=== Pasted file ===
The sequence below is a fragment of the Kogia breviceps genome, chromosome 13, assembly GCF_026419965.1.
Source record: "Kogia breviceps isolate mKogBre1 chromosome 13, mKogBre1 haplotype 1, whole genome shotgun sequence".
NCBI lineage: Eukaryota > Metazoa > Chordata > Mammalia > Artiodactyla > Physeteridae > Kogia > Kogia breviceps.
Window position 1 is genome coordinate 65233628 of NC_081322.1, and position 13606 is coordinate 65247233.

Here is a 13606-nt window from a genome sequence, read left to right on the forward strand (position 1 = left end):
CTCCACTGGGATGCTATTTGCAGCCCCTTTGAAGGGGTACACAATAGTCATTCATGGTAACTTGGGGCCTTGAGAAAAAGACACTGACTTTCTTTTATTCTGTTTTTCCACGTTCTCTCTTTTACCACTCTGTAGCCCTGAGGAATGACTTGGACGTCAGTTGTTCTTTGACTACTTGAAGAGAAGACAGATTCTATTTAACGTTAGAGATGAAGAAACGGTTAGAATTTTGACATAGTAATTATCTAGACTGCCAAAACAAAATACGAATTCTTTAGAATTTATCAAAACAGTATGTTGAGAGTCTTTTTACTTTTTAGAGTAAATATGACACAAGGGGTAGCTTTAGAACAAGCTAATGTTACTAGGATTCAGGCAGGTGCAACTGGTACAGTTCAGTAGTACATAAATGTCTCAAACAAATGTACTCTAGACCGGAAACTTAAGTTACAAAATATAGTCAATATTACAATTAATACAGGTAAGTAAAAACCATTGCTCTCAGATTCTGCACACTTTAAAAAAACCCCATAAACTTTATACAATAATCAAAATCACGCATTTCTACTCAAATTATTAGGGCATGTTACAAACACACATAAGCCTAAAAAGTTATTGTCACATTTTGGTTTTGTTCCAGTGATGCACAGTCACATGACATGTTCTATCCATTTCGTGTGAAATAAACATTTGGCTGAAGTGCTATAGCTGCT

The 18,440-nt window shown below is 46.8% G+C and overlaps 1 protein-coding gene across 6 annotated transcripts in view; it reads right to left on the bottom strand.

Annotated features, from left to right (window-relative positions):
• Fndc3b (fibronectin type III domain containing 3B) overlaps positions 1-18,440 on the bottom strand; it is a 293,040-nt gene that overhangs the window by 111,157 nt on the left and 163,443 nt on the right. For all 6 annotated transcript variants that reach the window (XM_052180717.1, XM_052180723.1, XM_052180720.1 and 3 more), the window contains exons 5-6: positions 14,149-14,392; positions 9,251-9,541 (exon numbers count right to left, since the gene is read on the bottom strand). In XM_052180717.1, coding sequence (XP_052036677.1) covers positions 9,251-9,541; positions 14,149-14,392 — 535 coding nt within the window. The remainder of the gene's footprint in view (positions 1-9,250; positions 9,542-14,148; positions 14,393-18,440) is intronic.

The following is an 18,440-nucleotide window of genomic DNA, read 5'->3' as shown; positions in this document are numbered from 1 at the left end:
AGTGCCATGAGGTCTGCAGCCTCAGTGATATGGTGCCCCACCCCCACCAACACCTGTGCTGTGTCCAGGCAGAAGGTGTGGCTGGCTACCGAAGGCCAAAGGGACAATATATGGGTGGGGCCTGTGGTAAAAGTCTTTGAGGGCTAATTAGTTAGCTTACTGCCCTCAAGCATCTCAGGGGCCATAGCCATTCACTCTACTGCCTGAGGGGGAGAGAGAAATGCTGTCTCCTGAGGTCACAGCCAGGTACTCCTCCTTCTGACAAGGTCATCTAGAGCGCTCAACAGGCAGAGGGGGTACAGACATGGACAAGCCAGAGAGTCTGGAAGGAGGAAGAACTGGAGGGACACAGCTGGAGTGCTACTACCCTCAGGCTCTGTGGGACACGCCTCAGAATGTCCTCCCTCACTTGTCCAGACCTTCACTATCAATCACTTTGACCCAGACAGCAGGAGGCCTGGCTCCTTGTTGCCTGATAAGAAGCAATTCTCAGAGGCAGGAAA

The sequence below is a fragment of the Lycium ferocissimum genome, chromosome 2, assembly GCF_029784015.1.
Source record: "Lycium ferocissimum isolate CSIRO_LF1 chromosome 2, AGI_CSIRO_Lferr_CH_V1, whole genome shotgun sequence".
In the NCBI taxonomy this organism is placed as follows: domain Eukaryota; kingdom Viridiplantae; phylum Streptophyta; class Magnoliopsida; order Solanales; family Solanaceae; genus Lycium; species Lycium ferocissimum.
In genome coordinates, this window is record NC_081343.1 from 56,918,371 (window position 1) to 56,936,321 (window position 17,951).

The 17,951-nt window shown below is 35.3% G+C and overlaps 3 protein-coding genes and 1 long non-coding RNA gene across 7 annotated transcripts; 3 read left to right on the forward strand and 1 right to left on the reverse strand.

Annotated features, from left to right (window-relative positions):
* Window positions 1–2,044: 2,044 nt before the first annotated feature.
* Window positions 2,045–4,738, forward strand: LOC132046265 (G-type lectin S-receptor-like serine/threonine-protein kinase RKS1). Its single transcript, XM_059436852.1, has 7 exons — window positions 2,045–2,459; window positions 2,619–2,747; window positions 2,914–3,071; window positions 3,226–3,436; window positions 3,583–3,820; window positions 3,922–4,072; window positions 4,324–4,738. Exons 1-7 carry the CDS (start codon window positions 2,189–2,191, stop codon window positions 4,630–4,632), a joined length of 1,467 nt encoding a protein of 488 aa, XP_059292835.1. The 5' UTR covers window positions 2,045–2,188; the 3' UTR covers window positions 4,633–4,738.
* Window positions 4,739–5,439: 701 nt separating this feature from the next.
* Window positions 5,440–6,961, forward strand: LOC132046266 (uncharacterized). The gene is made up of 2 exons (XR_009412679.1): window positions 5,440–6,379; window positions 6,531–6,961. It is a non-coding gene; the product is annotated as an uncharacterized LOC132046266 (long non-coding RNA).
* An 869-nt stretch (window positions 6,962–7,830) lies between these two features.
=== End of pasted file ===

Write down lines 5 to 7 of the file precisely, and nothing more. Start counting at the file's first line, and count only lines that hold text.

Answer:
Here is a 13606-nt window from a genome sequence, read left to right on the forward strand (position 1 = left end):
CTCCACTGGGATGCTATTTGCAGCCCCTTTGAAGGGGTACACAATAGTCATTCATGGTAACTTGGGGCCTTGAGAAAAAGACACTGACTTTCTTTTATTCTGTTTTTCCACGTTCTCTCTTTTACCACTCTGTAGCCCTGAGGAATGACTTGGACGTCAGTTGTTCTTTGACTACTTGAAGAGAAGACAGATTCTATTTAACGTTAGAGATGAAGAAACGGTTAGAATTTTGACATAGTAATTATCTAGACTGCCAAAACAAAATACGAATTCTTTAGAATTTATCAAAACAGTATGTTGAGAGTCTTTTTACTTTTTAGAGTAAATATGACACAAGGGGTAGCTTTAGAACAAGCTAATGTTACTAGGATTCAGGCAGGTGCAACTGGTACAGTTCAGTAGTACATAAATGTCTCAAACAAATGTACTCTAGACCGGAAACTTAAGTTACAAAATATAGTCAATATTACAATTAATACAGGTAAGTAAAAACCATTGCTCTCAGATTCTGCACACTTTAAAAAAACCCCATAAACTTTATACAATAATCAAAATCACGCATTTCTACTCAAATTATTAGGGCATGTTACAAACACACATAAGCCTAAAAAGTTATTGTCACATTTTGGTTTTGTTCCAGTGATGCACAGTCACATGACATGTTCTATCCATTTCGTGTGAAATAAACATTTGGCTGAAGTGCTATAGCTGCT

The 18,440-nt window shown below is 46.8% G+C and overlaps 1 protein-coding gene across 6 annotated transcripts in view; it reads right to left on the bottom strand.